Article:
Compile-time evaluations, ‘&’ prefix, internal changes

Here is a summary of recent changes for DWScript in the SVN:

  • support for compile-time evaluation of constant records and static arrays.
  • support for the ‘&’ escape prefix to allow using reserved words as identifiers.
  • fledgling math extensions (TComplex, TVector & TMatrix), currently they are still incomplete, slow and experimental.
  • added fledgling language doc in the wiki, redactors and help welcome!
  • several units were split: dwsSymbols to dwsUnitSymbols, dwsExprs to dwsInfo, and dwsFunctions to dwsMagicExprs. Advanced script users may have to update some of their “uses” clauses.
  • system & internal units are now “static” by default, this is mostly relevant if you were compiling lots of simple scripts, as it saves about 40 kB per script and reduces compile times for short scripts to a matter of nanoseconds.

As a consequence of the above, the unit tests suite now runs quite a bit faster… actually DUnit’s TreeView updates are now the bottleneck, despites hundredths of scripts getting compiled and executed at each step. Time to add more unit tests I guess 😉

Vector and Matrix support have actually been a “fuzzy” goal for DWS, since a long time ago, which is only now getting implemented. The plan is to eventually have them use SIMD, and possibly be part of a future OpenCL CodeGen target.

7 thoughts on “Compile-time evaluations, ‘&’ prefix, internal changes

  1. After seeing what you did on JavaScript code generation. OpenCL & SIMD would be just plain amazing.

    You rock!

  2. Hi Eric,

    Just awesome, really. I work a lot with PaxCompiler, but I ask myself to drop all and work with DWS when I see JS emiter perf. 🙂
    Just some questions :
    – What is the link with OP4JS ? What OP4JS give us compare to DWS last SVN trunk ? I see OP4JS will be a commercial project or I’m wrong ?
    – I work with OpenCL for Delphi too (, When you said
    “OpenCL Code Gen” what will be exacly done ? I mean, what will be emit ?
    –> OpenCL “c” code (before vendor compiler pipeline)
    –> Another level code (in this case I do not understand, it will be a little bit magic :))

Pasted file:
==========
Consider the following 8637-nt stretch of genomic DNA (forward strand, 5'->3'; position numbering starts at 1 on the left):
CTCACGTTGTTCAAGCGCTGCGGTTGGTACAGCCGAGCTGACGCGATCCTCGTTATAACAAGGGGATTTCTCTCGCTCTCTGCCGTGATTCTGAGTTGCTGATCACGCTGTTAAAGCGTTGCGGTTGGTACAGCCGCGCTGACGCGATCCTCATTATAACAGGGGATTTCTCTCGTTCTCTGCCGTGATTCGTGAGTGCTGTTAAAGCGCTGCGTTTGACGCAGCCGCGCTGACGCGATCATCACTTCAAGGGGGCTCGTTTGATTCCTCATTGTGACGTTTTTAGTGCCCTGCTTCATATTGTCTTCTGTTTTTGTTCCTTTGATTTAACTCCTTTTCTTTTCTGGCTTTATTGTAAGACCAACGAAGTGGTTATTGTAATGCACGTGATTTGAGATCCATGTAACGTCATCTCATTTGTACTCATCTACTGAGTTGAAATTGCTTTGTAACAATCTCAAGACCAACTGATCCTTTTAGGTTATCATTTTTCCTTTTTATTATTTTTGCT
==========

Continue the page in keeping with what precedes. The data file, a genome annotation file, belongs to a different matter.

Above all, it look like a rock promising stuff.
    Congrat !


  3. @Vincent
    OP4JS is using DWS, but worked on by Jon Lennart & his company. Ts relatinship with DWS is a bit like what Delphi IDE + VCL brings to DCC32 + RTL, ie. an IDE, visual & non-visual libraries etc.

    For the OpenCL the idea would be to compile whole (or more likely, portions) of a script to “OpenCL C”, in a “transparent” fashion (just like the JS codegen, you would be able to use it as a black box or as an intermediate tool).

  4. hi Eric,

    Thanks for dws vs op4js info : very clear !!
    I undestand now how the js gen from Dws work basically, a kind of source converter in a way.
    I will look this deeper, the js generator work certainly starting from the dws vm byte code ? I’m curious to dig in !
    Bon courage pour la suite de ce projet, Eric ! 😉

  5. Yes, though DWS doesn’t use a bytecode but an expression tree, which means it can generate code from a higher level representation, almost a like a code DOM in some cases (and I’ve vague plans to fill in the gaps, so it can be used for more refactoring than currently possible).

  6. Ok, Expression tree -> That explain the “clarity” of the resulting code.
    Is examine shortly the js generation code, beyond the well written style, there are a lot of work. As you done on glscene, I’m impressed.
    I will conduct some benchmark for the js side, (delphi, PaxCompiler, DWS2JS) I believe, If you are interested, send me a mail, I’ll keep you in touch by mp, or simply by this blog way.

  7. @Vincent
    Message or blog is okay, though blog comments on a post are locked after some time to minimize spam.
    On the JS performance side, the codegen doesn’t make use of JS typed arrays yet, theoretically that could bring huge speedups, but in practice, it seems not all JS engines make proper use of them just yet, so results are mixed. The situation could be evolving rapidly though, so benchmarks of today will likely give different results than those of yesterday and tomorrow 😉

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